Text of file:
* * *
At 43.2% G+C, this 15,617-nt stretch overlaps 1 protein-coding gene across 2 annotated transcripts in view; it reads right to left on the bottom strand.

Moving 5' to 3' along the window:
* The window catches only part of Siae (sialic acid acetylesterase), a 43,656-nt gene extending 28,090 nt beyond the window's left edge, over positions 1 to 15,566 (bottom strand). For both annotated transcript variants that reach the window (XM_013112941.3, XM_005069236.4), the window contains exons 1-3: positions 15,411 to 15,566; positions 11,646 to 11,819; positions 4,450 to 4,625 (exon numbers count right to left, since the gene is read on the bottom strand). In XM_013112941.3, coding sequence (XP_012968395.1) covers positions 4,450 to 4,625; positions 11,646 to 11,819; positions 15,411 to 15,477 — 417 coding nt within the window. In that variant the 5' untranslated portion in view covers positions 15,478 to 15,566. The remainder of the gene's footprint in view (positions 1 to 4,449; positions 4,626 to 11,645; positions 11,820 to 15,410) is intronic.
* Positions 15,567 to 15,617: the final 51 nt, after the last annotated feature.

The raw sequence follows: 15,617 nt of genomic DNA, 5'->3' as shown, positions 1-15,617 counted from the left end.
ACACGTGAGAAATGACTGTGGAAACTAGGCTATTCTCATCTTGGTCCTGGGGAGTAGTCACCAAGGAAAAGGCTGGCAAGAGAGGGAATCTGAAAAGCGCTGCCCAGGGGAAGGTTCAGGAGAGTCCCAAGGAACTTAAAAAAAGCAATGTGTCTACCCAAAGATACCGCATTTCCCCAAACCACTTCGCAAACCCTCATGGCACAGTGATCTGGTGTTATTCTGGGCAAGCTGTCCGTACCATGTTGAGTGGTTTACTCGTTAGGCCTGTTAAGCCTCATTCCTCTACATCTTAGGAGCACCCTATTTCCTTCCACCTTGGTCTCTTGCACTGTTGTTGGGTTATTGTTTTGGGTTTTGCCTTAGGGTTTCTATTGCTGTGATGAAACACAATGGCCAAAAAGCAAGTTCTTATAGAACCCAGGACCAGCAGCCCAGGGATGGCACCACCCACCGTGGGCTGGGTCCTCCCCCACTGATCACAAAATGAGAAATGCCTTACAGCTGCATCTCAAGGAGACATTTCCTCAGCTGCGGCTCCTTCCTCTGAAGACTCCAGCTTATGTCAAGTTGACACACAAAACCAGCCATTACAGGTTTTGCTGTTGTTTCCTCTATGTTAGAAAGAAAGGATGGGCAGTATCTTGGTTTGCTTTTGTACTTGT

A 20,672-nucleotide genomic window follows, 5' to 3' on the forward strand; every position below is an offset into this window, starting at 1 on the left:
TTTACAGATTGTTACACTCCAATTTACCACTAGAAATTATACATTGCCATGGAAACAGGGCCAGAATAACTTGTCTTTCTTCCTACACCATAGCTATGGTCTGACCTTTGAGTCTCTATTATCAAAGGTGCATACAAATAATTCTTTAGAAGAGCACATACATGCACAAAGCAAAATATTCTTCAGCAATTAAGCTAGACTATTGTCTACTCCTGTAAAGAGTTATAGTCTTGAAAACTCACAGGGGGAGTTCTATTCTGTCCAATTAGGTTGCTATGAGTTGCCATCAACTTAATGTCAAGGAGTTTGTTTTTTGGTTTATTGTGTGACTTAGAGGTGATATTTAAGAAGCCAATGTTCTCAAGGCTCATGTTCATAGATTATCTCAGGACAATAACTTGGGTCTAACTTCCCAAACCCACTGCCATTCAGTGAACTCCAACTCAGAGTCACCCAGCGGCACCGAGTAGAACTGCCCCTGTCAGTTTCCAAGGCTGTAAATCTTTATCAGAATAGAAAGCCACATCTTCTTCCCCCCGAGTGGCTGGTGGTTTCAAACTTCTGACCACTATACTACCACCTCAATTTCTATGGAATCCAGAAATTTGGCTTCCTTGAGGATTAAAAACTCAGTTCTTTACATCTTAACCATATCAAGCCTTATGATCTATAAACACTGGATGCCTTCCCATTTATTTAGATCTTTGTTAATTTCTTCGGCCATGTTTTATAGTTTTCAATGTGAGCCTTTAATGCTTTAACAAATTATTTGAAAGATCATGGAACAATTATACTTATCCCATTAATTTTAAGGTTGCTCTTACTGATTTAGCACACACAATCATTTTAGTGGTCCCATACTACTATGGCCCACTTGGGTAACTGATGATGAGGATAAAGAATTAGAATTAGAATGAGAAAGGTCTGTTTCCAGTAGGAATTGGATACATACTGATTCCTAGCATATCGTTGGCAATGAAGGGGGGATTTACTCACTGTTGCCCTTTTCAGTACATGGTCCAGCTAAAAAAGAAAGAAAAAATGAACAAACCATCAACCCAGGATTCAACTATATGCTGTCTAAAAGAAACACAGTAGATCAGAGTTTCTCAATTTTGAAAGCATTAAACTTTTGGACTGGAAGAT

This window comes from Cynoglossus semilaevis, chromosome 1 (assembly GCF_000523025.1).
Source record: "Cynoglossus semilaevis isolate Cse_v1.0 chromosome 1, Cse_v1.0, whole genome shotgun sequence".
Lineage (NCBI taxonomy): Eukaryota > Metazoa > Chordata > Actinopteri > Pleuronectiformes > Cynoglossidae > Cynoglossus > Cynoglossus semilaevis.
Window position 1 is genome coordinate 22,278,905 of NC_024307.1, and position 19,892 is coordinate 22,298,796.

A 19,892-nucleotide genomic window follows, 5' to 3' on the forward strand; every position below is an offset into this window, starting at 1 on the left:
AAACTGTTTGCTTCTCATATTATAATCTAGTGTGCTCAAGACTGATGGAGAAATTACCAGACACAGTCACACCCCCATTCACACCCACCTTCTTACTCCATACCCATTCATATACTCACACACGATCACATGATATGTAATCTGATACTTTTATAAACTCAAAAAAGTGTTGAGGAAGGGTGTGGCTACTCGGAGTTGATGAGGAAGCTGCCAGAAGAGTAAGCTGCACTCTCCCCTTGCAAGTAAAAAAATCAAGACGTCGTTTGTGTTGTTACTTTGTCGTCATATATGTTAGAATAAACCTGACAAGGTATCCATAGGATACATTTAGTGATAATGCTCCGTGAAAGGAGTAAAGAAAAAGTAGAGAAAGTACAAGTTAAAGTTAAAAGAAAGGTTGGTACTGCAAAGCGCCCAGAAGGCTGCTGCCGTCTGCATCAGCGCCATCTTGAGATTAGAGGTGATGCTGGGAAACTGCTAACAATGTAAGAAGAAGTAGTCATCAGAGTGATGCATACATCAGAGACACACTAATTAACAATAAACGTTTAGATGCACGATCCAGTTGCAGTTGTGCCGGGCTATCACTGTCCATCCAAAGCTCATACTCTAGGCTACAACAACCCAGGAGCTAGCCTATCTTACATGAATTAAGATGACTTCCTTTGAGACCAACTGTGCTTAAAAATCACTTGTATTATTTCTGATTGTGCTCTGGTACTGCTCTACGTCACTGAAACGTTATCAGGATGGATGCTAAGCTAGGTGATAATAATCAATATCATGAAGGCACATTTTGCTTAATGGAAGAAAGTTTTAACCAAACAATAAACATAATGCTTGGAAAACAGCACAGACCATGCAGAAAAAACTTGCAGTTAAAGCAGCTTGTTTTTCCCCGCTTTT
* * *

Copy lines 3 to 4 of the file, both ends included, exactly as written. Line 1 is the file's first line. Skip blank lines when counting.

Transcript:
* The window catches only part of Siae (sialic acid acetylesterase), a 43,656-nt gene extending 28,090 nt beyond the window's left edge, over positions 1 to 15,566 (bottom strand). For both annotated transcript variants that reach the window (XM_013112941.3, XM_005069236.4), the window contains exons 1-3: positions 15,411 to 15,566; positions 11,646 to 11,819; positions 4,450 to 4,625 (exon numbers count right to left, since the gene is read on the bottom strand). In XM_013112941.3, coding sequence (XP_012968395.1) covers positions 4,450 to 4,625; positions 11,646 to 11,819; positions 15,411 to 15,477 — 417 coding nt within the window. In that variant the 5' untranslated portion in view covers positions 15,478 to 15,566. The remainder of the gene's footprint in view (positions 1 to 4,449; positions 4,626 to 11,645; positions 11,820 to 15,410) is intronic.
* Positions 15,567 to 15,617: the final 51 nt, after the last annotated feature.